Beer is one of the top things that come to mind when we talk about Belgium. I’ve met tourists that came here only for tasting the special Trappist beers.
Being from Brazil, I didn’t know many different kinds. I hadn’t learned to appreciate the tastes and textures. Our relationship with beer is more like “Let’s hit the bar and have a super cold one”. There are different brands, but they’re all pretty much the same.
And then I came to this beer paradise. And learned. And have yet much to learn. My friends try to teach me about how the beers are made, why it tastes like that, etc. Over my first year here I tried and loved my beers. And chose my favorites, of course.
However, only recently I went to my first – and second – beer festival! Woohoo! Can you imagine? A kid in a candy shop!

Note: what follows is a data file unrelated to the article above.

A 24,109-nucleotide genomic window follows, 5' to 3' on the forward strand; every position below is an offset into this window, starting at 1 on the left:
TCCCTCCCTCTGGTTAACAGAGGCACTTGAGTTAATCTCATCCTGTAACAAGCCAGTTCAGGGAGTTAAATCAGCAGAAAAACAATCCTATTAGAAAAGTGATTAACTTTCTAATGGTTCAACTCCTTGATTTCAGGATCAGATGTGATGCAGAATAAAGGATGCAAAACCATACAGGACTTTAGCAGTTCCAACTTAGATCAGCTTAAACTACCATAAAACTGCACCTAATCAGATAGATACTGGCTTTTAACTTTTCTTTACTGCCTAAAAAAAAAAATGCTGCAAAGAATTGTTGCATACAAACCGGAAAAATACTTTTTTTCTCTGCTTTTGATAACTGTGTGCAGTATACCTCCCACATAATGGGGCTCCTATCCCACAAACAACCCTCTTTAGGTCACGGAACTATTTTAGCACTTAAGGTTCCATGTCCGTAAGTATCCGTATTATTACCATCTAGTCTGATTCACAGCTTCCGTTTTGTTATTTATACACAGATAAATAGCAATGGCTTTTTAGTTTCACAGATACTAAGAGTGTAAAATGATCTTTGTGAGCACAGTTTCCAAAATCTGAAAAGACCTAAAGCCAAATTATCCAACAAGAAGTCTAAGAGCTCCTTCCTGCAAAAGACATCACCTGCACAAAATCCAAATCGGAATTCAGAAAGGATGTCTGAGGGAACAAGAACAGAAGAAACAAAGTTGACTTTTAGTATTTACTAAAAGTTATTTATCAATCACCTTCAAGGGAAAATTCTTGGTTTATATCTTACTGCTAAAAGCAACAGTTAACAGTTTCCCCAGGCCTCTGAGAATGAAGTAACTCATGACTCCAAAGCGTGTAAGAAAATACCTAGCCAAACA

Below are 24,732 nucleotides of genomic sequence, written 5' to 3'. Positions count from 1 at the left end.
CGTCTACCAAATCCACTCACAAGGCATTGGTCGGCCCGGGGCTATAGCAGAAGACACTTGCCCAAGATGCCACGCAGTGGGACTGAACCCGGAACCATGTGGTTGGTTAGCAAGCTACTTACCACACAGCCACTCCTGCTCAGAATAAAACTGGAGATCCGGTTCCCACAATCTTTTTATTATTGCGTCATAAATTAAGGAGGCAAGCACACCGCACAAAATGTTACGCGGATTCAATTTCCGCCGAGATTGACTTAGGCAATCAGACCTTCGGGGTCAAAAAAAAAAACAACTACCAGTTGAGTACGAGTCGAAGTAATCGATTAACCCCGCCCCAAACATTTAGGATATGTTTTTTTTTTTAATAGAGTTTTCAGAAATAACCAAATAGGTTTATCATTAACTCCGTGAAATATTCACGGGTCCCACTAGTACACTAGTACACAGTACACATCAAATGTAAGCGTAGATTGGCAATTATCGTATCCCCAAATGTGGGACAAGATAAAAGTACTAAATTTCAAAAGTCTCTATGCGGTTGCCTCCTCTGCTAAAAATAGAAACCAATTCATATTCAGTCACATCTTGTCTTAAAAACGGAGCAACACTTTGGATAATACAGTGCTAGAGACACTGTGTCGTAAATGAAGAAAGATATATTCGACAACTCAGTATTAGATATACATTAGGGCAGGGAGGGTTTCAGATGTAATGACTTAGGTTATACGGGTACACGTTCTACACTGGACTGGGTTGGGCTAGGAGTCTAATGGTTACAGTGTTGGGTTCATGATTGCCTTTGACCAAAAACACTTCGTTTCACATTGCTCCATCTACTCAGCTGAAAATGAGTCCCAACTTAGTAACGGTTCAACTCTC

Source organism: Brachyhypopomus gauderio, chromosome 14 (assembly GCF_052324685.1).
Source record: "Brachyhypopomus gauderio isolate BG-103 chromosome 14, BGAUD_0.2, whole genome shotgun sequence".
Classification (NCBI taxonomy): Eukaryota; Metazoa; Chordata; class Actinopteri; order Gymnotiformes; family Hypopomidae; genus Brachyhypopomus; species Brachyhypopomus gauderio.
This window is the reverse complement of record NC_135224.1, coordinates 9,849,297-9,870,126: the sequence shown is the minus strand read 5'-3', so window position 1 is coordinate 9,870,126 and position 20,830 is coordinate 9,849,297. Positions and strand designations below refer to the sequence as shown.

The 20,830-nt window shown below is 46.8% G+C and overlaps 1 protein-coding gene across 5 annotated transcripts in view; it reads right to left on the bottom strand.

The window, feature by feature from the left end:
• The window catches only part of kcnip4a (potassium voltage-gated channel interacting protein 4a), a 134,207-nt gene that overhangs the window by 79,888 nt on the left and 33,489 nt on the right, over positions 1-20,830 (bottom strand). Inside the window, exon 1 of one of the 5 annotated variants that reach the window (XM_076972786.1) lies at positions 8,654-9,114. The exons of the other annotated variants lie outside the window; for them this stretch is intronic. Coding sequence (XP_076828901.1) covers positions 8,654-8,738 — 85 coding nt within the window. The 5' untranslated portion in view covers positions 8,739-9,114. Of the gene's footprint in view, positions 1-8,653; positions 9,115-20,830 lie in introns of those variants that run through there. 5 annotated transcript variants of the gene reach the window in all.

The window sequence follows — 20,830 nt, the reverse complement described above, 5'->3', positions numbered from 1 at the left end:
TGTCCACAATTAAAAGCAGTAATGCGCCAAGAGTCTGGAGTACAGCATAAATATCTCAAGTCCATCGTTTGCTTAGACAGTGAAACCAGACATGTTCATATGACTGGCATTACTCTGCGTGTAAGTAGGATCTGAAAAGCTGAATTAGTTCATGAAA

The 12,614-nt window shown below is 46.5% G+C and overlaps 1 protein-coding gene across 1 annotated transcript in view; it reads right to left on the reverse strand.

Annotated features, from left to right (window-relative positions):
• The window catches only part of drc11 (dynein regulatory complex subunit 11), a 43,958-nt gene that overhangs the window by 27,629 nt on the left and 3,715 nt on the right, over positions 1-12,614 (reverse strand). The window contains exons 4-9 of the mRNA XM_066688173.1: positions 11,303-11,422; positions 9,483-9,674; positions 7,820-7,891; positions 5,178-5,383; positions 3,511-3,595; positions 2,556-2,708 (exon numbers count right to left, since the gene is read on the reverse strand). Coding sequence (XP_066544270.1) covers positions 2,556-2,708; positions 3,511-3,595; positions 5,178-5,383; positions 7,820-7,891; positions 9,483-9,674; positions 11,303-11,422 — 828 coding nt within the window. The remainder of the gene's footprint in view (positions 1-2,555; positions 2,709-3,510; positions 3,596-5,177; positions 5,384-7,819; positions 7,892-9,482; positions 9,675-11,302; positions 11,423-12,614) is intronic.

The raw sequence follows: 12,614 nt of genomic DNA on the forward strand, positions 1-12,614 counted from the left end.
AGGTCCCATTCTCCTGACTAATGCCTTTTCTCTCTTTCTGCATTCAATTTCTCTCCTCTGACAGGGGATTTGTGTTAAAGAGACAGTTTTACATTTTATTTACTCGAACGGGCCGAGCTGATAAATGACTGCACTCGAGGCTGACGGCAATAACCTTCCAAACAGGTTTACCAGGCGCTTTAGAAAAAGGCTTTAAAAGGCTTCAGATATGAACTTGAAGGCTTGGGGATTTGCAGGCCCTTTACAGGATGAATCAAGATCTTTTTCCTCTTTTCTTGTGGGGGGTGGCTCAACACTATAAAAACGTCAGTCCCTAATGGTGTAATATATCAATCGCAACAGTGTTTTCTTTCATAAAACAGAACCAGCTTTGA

The first one was in Leuven, just outside town in a huge market hall. All the beer stands were inside and the food stands, outside. The first impression is the size of it all. Such a big place and so many stands you can’t possibly taste them all. When you enter you buy your chips and your glass. We bought 14 chips: I had 6 beers and Rob had 8. I was too overwhelmed to make my own choice, so I went with the flow and tried whatever they would choose for me.
It also impressed me how open it is. I saw young and old people, children, pregnant women (!), tourists, dogs, whole families, beer club people wearing matching T-shirts. It is indeed a cultural thing.
The list below was composed by Robrecht. They are all the beers we both tried that day. (I appreciate beer but I can’t describe them well).
- Shark Pants: nice hoppy double Indian pale ale (triple IPA) by de Struise Brouwers; (Rob's favorite)